Ebola Outbreak, Worst Ever, Needs Drastic Steps, WHO Says
More than 390 people have died in the outbreak in Guinea, Sierra Leone and Liberia, the World Health Organization said in a statement today. That toll is greater than the 280 people killed in 1976, when the virus was first identified near the Ebola River in what is now the Democratic Republic of Congo.
The WHO plans to meet with health ministers from 11 countries July 2-3 in Accra, Ghana, to agree on a plan to bring the outbreak under control. Health workers will have to tackle resistance from local people who are hiding infected family members, destroying medicines intended to help and adhering to rituals that fuel the spread of the virus.
“This is no longer a country-specific outbreak but a sub-regional crisis that requires firm action by governments and partners,” said Luis Sambo, the WHO’s regional director for Africa. “WHO is gravely concerned of the ongoing cross-border transmission into neighboring countries as well as the potential for further international spread.”
The outbreak is expected to last another three to four months, focused around the “hot spot” in the rural border areas where the three countries meet, said Francis Kasolo, the WHO’s director of disease prevention and control for Africa.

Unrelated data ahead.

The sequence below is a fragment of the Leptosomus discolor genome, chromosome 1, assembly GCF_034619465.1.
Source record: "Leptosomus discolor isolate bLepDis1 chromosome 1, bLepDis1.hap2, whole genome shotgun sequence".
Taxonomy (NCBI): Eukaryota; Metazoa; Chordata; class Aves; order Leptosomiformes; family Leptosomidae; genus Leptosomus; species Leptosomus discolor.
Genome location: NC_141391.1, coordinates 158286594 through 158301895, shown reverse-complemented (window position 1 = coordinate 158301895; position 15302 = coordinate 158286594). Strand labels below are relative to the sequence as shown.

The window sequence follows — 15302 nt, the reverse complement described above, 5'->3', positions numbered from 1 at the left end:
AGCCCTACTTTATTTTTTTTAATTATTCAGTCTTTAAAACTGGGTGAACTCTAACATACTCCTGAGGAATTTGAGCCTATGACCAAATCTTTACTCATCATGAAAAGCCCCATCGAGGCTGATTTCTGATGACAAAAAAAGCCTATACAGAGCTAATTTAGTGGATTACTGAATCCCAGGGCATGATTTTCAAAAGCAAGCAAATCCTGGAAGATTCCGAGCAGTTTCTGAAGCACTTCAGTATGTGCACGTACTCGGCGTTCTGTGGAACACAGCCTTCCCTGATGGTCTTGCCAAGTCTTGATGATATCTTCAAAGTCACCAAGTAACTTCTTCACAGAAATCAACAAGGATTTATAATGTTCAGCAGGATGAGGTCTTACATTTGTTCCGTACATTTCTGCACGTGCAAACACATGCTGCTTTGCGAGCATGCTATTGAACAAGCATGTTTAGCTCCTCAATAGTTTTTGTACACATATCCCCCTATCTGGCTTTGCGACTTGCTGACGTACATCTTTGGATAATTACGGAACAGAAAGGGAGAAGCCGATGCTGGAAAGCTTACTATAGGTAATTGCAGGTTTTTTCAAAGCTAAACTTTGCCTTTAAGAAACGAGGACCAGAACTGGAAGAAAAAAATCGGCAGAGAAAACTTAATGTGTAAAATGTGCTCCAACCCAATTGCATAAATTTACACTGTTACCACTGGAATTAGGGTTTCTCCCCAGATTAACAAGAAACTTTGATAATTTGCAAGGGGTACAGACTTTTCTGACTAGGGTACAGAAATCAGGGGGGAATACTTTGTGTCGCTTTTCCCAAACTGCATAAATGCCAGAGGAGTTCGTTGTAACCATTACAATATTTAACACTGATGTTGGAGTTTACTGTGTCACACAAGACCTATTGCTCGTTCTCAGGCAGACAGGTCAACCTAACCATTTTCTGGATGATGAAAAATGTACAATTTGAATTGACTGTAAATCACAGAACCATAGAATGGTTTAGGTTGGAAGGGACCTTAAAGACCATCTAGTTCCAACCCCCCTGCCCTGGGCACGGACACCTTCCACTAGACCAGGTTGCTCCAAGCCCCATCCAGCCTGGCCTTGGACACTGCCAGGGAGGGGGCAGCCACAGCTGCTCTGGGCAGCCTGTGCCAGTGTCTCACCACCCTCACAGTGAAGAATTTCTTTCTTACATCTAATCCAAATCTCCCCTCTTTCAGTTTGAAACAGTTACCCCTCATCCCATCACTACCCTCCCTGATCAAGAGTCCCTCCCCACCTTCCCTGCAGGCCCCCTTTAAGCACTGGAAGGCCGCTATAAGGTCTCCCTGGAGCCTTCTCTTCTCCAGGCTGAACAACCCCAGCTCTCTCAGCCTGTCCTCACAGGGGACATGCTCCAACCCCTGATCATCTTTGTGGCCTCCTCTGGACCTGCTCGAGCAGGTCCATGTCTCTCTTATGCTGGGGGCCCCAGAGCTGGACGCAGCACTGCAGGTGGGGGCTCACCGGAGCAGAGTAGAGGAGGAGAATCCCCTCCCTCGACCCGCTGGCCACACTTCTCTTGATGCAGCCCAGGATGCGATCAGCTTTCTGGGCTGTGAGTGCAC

“What we are seeing is a lot of cross-border movement,” Kasolo said in a telephone interview. “When somebody comes in contact with a sick person in Guinea and crosses into Sierra Leone, as long as they don’t report having come into contact with an Ebola patient, there is a grave possibility that that person will transmit the disease.”
At next week’s meeting, the WHO will discuss forming a multi-country team that will share information daily on Ebola cases and people who have come into contact with those infected, Kasolo said. The Geneva-based organization has deployed more than 150 people to fight the epidemic, with tasks including surveillance, communication, infection control, logistics and data management.
The virus is also spreading because some hospitals are allowing infected patients to leave. Unsafe burial practices are also contributing.
Effective communication of safe measures to local communities is a major challenge that will be discussed in Accra, said WHO spokesman Daniel Epstein.
“If there isn’t a strong public-health information and education component to the control activities, then people don’t understand and end up infecting themselves and doing things they shouldn’t be doing,” said David Heymann, a professor at the London School of Hygiene and Tropical Medicine who has studied Ebola since the first outbreak in 1976.
Guinea has pockets of resistance, mainly in the town of Gueckedou, the epicenter of the disease, said Remy Lamah, the country’s health minister.
“There are always citizens who remain attached to their rites, their traditions and others do not even believe that Ebola exists,” he said by phone today from Conakry, Guinea’s capital. “We want to use teachers and students during the holidays for awareness caravans in their communities.” Read more HERE